If you’ve read all of those quotes you should have no problem figuring out what they all have in common. They’re all from the same book. A book called, (obviously) The War of Art.  It’s a book that I’ve recommended time after time to other writers and artists, although I have yet to hear back from any of them as to whether or not they’ve read it. While I can’t be certain, if I had to wager money on it I’d bet they haven’t because they’ve not talked about it. Here’s the thing about this book. Once you read it you are filled with a burning NEED to talk about it. Those who have read it, if the message has touched them, actively seek out other people who’ve read it or enthusiastically recommend it.

Perhaps I am putting too much on this book, but I don’t think so. It’s no understatement that this book changed my life when it comes to writing and creating.  A few years ago I was in a place where I was unable to finish anything. I would start, stop, reread, tell myself it was all garbage and go back to either start something new, or not try at all. I was filled with fear of showing my work to anyone. I’d make excuses as to why I wasn’t doing it but when it came down to it, really, I was just plain scared. I would say things like, ‘my work is just for me’.  Translation: I’m too frightened of being judged.  I’m certainly no Shakespeare but I produce. I finish. I do my work and ‘let the rewards come or not come, whatever they like’.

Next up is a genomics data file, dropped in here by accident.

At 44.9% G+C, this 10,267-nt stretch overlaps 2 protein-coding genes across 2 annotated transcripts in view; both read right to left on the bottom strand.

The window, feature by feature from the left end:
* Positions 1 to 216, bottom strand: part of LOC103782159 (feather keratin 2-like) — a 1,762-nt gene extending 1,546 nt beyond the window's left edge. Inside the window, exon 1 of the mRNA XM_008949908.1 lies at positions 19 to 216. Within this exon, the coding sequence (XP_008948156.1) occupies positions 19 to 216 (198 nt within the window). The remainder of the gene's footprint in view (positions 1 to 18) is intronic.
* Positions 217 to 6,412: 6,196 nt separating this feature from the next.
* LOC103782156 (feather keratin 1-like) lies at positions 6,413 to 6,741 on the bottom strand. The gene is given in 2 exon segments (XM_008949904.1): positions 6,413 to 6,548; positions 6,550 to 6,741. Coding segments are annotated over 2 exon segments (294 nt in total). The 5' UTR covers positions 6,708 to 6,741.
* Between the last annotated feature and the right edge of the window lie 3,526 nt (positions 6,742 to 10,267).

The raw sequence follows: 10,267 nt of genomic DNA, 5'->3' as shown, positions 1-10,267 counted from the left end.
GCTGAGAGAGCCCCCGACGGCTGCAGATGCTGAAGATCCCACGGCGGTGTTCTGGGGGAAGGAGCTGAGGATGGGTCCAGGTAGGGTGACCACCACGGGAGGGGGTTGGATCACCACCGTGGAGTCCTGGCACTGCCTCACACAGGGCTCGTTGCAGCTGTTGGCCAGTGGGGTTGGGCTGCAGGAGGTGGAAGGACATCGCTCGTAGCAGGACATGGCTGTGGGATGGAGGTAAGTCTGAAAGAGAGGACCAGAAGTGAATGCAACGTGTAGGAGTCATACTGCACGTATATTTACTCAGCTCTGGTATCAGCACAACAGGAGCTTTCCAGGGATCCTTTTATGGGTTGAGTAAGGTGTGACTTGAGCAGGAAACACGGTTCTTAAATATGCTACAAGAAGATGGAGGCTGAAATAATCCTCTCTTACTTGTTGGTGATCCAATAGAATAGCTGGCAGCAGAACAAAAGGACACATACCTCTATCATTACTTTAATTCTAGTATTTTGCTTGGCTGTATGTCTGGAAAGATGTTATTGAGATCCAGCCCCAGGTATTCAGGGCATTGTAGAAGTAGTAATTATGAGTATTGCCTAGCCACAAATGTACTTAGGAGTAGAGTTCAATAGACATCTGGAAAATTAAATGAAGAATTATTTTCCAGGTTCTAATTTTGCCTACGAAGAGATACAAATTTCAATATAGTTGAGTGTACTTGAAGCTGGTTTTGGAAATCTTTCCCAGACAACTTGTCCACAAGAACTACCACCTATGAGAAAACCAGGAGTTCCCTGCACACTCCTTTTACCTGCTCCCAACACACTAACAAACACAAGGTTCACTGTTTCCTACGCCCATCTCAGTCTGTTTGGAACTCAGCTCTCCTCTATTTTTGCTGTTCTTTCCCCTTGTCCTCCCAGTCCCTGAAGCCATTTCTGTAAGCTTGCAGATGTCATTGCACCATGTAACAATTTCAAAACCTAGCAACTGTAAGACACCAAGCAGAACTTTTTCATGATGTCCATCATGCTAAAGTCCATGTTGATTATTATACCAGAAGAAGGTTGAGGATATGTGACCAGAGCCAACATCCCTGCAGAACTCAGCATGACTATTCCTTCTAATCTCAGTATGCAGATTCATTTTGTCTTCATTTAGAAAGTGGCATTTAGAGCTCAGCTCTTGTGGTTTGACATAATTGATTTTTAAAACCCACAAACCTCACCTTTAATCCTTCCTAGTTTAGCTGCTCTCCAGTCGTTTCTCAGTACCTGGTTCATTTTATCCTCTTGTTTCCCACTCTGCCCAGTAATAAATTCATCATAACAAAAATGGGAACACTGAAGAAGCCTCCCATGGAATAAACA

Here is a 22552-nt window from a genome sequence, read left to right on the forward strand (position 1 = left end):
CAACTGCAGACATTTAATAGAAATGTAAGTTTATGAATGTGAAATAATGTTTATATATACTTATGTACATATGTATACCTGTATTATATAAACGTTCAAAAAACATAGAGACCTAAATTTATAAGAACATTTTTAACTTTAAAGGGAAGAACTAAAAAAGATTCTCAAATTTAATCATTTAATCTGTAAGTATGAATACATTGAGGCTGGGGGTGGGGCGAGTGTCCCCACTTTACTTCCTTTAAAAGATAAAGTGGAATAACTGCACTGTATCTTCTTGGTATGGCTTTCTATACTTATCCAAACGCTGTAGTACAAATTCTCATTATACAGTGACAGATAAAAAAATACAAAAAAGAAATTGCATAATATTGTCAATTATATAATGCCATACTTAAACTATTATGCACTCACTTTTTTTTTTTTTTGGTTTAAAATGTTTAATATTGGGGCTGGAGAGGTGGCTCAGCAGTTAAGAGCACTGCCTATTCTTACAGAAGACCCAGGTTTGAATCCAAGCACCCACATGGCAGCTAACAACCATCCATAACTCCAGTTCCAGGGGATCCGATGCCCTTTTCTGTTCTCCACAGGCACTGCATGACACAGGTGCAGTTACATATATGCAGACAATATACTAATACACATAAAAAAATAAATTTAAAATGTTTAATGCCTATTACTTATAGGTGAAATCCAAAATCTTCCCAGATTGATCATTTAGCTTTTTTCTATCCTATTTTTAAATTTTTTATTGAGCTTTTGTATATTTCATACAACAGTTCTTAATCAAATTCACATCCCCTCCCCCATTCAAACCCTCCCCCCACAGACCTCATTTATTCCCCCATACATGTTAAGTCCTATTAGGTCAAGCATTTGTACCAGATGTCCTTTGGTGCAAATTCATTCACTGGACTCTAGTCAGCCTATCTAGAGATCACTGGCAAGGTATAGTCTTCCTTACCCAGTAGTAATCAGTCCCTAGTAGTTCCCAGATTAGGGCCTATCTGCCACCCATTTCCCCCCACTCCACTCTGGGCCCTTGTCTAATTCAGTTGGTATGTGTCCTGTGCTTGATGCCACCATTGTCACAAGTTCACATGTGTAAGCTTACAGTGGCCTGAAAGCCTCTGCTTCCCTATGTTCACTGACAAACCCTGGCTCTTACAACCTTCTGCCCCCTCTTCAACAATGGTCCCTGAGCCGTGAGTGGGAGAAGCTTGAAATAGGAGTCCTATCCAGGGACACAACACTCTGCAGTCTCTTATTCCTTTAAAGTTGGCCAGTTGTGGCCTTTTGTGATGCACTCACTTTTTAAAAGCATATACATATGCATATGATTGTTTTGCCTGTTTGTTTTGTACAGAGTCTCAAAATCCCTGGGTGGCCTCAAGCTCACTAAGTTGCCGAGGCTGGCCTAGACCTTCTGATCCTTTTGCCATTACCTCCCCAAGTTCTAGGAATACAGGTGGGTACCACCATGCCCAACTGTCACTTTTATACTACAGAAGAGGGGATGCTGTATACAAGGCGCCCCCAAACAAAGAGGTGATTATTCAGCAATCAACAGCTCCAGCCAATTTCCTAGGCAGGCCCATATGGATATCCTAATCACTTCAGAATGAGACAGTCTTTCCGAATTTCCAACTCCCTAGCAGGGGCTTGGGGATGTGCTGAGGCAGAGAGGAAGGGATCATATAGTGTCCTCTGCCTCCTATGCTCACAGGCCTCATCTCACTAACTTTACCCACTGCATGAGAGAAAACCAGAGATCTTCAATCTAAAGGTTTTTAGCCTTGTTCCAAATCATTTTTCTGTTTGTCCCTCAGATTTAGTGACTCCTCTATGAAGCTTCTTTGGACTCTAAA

I don’t know Stephen Pressfield, although I’m obviously an enthusiastic recommender of his books, so nobody is coercing me to say this of course. But I see my fellow Indies struggling and I know that if a lot of them read this book they’d at least have clarity. An artist never stops struggling, but what you are struggling for can make all the difference. I know we Indies also have a thing about not paying more than $2.99 for an eBook for some reason. This eBook is $7.75 and worth every red cent of it. Honestly, you’ll read it and shake your head at what a steal that price even is. Don’t believe me? Go read all the five star reviews!

If you consider yourself an artist at all, please, go read it. If you don’t want to pay for it at least see if your local library has a copy. When you do read it, I’ll be here. Come find me and we’ll talk.